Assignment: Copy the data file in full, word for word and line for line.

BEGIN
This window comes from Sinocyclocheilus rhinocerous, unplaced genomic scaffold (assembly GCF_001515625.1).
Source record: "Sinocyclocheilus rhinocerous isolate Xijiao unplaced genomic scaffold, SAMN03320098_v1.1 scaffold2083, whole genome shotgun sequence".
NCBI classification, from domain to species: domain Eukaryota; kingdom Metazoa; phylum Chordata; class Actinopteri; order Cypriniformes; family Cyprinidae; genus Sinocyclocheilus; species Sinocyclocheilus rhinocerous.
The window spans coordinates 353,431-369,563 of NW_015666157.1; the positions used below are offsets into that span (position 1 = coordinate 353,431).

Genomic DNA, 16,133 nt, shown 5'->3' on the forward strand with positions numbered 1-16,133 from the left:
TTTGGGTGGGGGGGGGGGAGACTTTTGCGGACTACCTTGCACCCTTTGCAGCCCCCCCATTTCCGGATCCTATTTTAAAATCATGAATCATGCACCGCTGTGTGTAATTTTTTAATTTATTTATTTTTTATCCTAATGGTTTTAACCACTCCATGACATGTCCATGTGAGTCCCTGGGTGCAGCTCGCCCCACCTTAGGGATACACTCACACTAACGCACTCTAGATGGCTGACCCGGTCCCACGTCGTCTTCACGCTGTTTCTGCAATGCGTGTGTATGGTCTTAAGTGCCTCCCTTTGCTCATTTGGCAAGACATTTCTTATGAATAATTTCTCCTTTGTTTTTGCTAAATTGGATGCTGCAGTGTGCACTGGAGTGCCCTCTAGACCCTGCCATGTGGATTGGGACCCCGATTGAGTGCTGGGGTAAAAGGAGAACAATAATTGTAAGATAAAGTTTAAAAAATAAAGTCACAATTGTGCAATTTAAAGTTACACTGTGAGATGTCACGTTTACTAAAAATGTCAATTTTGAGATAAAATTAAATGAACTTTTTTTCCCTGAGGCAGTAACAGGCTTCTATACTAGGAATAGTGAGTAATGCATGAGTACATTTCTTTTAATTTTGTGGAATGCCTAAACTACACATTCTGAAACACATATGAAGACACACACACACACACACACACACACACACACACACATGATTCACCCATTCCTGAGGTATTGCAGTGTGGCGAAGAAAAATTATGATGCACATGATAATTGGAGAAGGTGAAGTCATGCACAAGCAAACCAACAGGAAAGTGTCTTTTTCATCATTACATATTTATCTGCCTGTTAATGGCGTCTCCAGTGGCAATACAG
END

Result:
This window comes from Sinocyclocheilus rhinocerous, unplaced genomic scaffold (assembly GCF_001515625.1).
Source record: "Sinocyclocheilus rhinocerous isolate Xijiao unplaced genomic scaffold, SAMN03320098_v1.1 scaffold2083, whole genome shotgun sequence".
NCBI classification, from domain to species: domain Eukaryota; kingdom Metazoa; phylum Chordata; class Actinopteri; order Cypriniformes; family Cyprinidae; genus Sinocyclocheilus; species Sinocyclocheilus rhinocerous.
The window spans coordinates 353,431-369,563 of NW_015666157.1; the positions used below are offsets into that span (position 1 = coordinate 353,431).

Genomic DNA, 16,133 nt, shown 5'->3' on the forward strand with positions numbered 1-16,133 from the left:
TTTGGGTGGGGGGGGGGGAGACTTTTGCGGACTACCTTGCACCCTTTGCAGCCCCCCCATTTCCGGATCCTATTTTAAAATCATGAATCATGCACCGCTGTGTGTAATTTTTTAATTTATTTATTTTTTATCCTAATGGTTTTAACCACTCCATGACATGTCCATGTGAGTCCCTGGGTGCAGCTCGCCCCACCTTAGGGATACACTCACACTAACGCACTCTAGATGGCTGACCCGGTCCCACGTCGTCTTCACGCTGTTTCTGCAATGCGTGTGTATGGTCTTAAGTGCCTCCCTTTGCTCATTTGGCAAGACATTTCTTATGAATAATTTCTCCTTTGTTTTTGCTAAATTGGATGCTGCAGTGTGCACTGGAGTGCCCTCTAGACCCTGCCATGTGGATTGGGACCCCGATTGAGTGCTGGGGTAAAAGGAGAACAATAATTGTAAGATAAAGTTTAAAAAATAAAGTCACAATTGTGCAATTTAAAGTTACACTGTGAGATGTCACGTTTACTAAAAATGTCAATTTTGAGATAAAATTAAATGAACTTTTTTTCCCTGAGGCAGTAACAGGCTTCTATACTAGGAATAGTGAGTAATGCATGAGTACATTTCTTTTAATTTTGTGGAATGCCTAAACTACACATTCTGAAACACATATGAAGACACACACACACACACACACACACACACACACACACATGATTCACCCATTCCTGAGGTATTGCAGTGTGGCGAAGAAAAATTATGATGCACATGATAATTGGAGAAGGTGAAGTCATGCACAAGCAAACCAACAGGAAAGTGTCTTTTTCATCATTACATATTTATCTGCCTGTTAATGGCGTCTCCAGTGGCAATACAG